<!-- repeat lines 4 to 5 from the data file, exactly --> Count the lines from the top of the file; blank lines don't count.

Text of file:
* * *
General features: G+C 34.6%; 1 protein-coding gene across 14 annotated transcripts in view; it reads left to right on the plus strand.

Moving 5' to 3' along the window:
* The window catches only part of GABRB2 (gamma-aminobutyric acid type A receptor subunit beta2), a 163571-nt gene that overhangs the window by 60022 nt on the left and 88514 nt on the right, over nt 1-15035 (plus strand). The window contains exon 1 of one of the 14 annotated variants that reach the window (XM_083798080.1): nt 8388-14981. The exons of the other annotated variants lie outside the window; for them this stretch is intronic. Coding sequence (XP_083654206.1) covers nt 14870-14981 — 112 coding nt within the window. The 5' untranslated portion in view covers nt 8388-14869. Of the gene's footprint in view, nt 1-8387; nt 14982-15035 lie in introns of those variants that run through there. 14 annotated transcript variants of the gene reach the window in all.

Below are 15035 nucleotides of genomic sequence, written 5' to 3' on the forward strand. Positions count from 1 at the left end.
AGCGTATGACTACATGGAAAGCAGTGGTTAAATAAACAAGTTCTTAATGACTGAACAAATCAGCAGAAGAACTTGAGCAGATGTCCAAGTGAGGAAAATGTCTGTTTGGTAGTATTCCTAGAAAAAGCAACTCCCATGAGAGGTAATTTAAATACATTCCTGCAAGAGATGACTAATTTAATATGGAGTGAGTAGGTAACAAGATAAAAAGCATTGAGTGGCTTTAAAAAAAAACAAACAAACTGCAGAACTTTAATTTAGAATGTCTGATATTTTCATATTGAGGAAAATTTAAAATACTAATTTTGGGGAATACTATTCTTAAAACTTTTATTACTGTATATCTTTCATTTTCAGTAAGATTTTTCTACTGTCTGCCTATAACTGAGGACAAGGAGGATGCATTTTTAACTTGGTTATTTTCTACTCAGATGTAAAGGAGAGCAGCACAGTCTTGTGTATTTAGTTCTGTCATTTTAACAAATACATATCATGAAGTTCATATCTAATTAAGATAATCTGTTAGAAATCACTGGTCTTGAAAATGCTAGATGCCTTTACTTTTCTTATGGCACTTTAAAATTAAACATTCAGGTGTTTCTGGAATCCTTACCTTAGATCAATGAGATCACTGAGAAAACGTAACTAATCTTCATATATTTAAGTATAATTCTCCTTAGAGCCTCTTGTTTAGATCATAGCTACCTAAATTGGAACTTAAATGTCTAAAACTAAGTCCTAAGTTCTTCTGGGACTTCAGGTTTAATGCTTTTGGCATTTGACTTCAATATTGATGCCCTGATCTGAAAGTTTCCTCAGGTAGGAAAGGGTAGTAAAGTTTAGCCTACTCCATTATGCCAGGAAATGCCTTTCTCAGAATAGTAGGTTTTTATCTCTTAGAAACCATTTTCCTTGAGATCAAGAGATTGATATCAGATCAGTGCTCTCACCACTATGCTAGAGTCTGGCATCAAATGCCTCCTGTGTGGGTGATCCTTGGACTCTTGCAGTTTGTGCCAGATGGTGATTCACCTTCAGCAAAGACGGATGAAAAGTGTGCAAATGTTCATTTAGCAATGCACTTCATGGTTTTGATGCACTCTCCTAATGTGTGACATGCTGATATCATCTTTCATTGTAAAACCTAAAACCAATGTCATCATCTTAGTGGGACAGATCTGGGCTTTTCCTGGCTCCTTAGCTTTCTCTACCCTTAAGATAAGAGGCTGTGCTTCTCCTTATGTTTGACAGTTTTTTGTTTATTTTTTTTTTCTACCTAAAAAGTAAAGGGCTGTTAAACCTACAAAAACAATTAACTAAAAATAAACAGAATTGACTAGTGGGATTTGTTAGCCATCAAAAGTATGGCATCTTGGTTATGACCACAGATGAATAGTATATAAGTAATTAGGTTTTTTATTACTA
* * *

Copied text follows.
Below are 15035 nucleotides of genomic sequence, written 5' to 3' on the forward strand. Positions count from 1 at the left end.
AGCGTATGACTACATGGAAAGCAGTGGTTAAATAAACAAGTTCTTAATGACTGAACAAATCAGCAGAAGAACTTGAGCAGATGTCCAAGTGAGGAAAATGTCTGTTTGGTAGTATTCCTAGAAAAAGCAACTCCCATGAGAGGTAATTTAAATACATTCCTGCAAGAGATGACTAATTTAATATGGAGTGAGTAGGTAACAAGATAAAAAGCATTGAGTGGCTTTAAAAAAAAACAAACAAACTGCAGAACTTTAATTTAGAATGTCTGATATTTTCATATTGAGGAAAATTTAAAATACTAATTTTGGGGAATACTATTCTTAAAACTTTTATTACTGTATATCTTTCATTTTCAGTAAGATTTTTCTACTGTCTGCCTATAACTGAGGACAAGGAGGATGCATTTTTAACTTGGTTATTTTCTACTCAGATGTAAAGGAGAGCAGCACAGTCTTGTGTATTTAGTTCTGTCATTTTAACAAATACATATCATGAAGTTCATATCTAATTAAGATAATCTGTTAGAAATCACTGGTCTTGAAAATGCTAGATGCCTTTACTTTTCTTATGGCACTTTAAAATTAAACATTCAGGTGTTTCTGGAATCCTTACCTTAGATCAATGAGATCACTGAGAAAACGTAACTAATCTTCATATATTTAAGTATAATTCTCCTTAGAGCCTCTTGTTTAGATCATAGCTACCTAAATTGGAACTTAAATGTCTAAAACTAAGTCCTAAGTTCTTCTGGGACTTCAGGTTTAATGCTTTTGGCATTTGACTTCAATATTGATGCCCTGATCTGAAAGTTTCCTCAGGTAGGAAAGGGTAGTAAAGTTTAGCCTACTCCATTATGCCAGGAAATGCCTTTCTCAGAATAGTAGGTTTTTATCTCTTAGAAACCATTTTCCTTGAGATCAAGAGATTGATATCAGATCAGTGCTCTCACCACTATGCTAGAGTCTGGCATCAAATGCCTCCTGTGTGGGTGATCCTTGGACTCTTGCAGTTTGTGCCAGATGGTGATTCACCTTCAGCAAAGACGGATGAAAAGTGTGCAAATGTTCATTTAGCAATGCACTTCATGGTTTTGATGCACTCTCCTAATGTGTGACATGCTGATATCATCTTTCATTGTAAAACCTAAAACCAATGTCATCATCTTAGTGGGACAGATCTGGGCTTTTCCTGGCTCCTTAGCTTTCTCTACCCTTAAGATAAGAGGCTGTGCTTCTCCTTATGTTTGACAGTTTTTTGTTTATTTTTTTTTTCTACCTAAAAAGTAAAGGGCTGTTAAACCTACAAAAACAATTAACTAAAAATAAACAGAATTGACTAGTGGGATTTGTTAGCCATCAAAAGTATGGCATCTTGGTTATGACCACAGATGAATAGTATATAAGTAATTAGGTTTTTTATTACTA